Except the planet, she thought to herself. Except everything she knew and was familiar with. In the past weeks as the day of their departure grew closer she had become so aware of little things that she took for granted, that she knew she would not have any more.

Yesterday had been an example of the strange panic that took her. She had been at Tescos, buying food for the week that was left. She had looked at things like Kellogs cornflakes and McVities chocolate digestives and Heinz baked beans and her heart seemed to flutter. She had the sudden urge to buy as many of the branded foods she knew so well as possible. Nescafe and PG Tips tea went into the trolley along with those other things. Packets of toothpaste, chocolate, custard powder, all sorts of things that she felt she would never see again after next week. She brought them out to the car where Kristoph was waiting, and then went back in and bought another trolley full. When she wanted to go again Kristoph had put his foot down firmly.

“Enough,” he had insisted. “You’ll have the staff thinking you’re trying to open a corner shop with their stock. And what will Mrs Flannery think?”

“She’ll think I’m taking some home comforts to Rumania, so I won’t be homesick,” Marion answered. “And it will almost be true. Only we’re going much further than Rumania.”

“You really think that on Gallifrey you will need plate of spaghetti hoops to make you feel less homesick?” Kristoph asked her when he related the story to Li and both gently laughed at her.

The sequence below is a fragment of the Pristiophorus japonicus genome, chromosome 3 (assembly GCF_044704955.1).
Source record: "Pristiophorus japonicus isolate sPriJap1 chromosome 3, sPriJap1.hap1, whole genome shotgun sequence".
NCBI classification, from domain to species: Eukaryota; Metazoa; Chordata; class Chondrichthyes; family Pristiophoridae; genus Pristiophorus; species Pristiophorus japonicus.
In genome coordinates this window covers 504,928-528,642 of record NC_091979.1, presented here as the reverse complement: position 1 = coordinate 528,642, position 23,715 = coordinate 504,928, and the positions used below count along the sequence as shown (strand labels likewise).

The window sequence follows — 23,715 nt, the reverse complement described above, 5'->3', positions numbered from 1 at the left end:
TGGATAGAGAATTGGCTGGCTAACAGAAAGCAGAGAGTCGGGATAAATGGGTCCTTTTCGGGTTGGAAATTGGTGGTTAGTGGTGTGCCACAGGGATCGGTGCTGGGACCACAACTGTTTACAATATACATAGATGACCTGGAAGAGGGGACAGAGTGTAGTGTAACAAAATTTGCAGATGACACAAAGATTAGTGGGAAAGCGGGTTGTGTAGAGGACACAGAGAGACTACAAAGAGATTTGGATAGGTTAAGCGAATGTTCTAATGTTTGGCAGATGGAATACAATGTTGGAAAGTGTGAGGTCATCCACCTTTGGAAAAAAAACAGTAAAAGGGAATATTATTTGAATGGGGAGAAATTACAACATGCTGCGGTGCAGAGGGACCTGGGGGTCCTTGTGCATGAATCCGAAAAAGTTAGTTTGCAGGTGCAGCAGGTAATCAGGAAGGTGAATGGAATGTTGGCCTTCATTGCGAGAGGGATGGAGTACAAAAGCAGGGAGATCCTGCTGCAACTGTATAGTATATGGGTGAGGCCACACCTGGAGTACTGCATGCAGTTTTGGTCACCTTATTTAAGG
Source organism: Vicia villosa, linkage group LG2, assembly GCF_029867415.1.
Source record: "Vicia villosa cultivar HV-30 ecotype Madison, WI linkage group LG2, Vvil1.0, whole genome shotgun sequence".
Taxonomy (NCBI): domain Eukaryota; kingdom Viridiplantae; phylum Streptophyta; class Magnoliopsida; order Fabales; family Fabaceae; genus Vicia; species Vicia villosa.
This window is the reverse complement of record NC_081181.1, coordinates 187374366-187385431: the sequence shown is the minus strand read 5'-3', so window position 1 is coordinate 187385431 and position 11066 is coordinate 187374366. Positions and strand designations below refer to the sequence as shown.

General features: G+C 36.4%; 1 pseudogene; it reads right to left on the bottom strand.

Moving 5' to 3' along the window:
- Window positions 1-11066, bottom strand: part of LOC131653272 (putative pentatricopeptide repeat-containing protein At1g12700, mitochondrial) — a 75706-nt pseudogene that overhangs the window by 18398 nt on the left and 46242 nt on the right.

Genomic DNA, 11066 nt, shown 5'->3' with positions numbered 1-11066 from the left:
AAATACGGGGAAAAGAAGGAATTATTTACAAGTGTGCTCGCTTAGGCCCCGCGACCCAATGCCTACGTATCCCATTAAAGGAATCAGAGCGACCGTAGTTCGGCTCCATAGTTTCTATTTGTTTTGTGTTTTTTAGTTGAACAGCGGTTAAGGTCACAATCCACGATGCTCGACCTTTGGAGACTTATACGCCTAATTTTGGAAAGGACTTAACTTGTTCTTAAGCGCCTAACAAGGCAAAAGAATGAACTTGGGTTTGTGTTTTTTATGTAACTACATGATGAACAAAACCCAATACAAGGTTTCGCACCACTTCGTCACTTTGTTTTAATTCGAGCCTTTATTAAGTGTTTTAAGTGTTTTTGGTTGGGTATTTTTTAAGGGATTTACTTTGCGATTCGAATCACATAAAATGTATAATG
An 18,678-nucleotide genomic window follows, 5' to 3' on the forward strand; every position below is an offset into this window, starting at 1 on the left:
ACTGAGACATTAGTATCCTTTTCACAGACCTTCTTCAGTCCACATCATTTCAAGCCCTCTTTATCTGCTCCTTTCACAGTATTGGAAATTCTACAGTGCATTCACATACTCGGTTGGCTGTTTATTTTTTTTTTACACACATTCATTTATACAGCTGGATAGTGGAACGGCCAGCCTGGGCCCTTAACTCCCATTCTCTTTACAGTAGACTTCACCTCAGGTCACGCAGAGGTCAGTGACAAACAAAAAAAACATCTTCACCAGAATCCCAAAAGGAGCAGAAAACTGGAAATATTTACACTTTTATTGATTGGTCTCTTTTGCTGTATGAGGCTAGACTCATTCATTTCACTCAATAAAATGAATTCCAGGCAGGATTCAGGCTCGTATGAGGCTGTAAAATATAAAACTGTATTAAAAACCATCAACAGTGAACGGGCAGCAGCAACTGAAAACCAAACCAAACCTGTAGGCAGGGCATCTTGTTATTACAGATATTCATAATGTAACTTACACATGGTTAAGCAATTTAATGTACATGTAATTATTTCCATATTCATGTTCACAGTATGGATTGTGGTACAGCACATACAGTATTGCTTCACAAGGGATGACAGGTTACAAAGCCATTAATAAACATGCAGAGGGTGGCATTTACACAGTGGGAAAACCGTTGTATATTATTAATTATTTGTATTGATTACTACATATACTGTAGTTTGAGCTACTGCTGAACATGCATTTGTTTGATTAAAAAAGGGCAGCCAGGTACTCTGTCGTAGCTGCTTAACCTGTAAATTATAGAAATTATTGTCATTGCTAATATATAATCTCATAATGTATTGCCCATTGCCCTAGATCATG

“Yes,” Marion insisted. “I think I might, sometimes. And don’t tease me, either of you. It’s not fair.”

“No, it isn’t,” Li agreed. “Let her have her comforts, my friend. You and I both know the wrench of exile. If we had some equivalent to spaghetti hoops and cornflakes and tea bags to comfort either of us we would have been happier men.”

“Wasn’t there anything you wanted to bring?” Marion asked them both.

“I left in something of a hurry,” Li reminded her. “But I did have one thing. A cutting from Lady Lily’s rose garden. It grew in my TARDIS when I was fleeing across the universe and when I settled in China, I planted it there. A descendent of it is growing in my garden here in Liverpool now. a rose that began on our home planet.”

“I just brought the memory of home,” Kristoph said. “I found the better part of me here on this planet. My Earth Child.”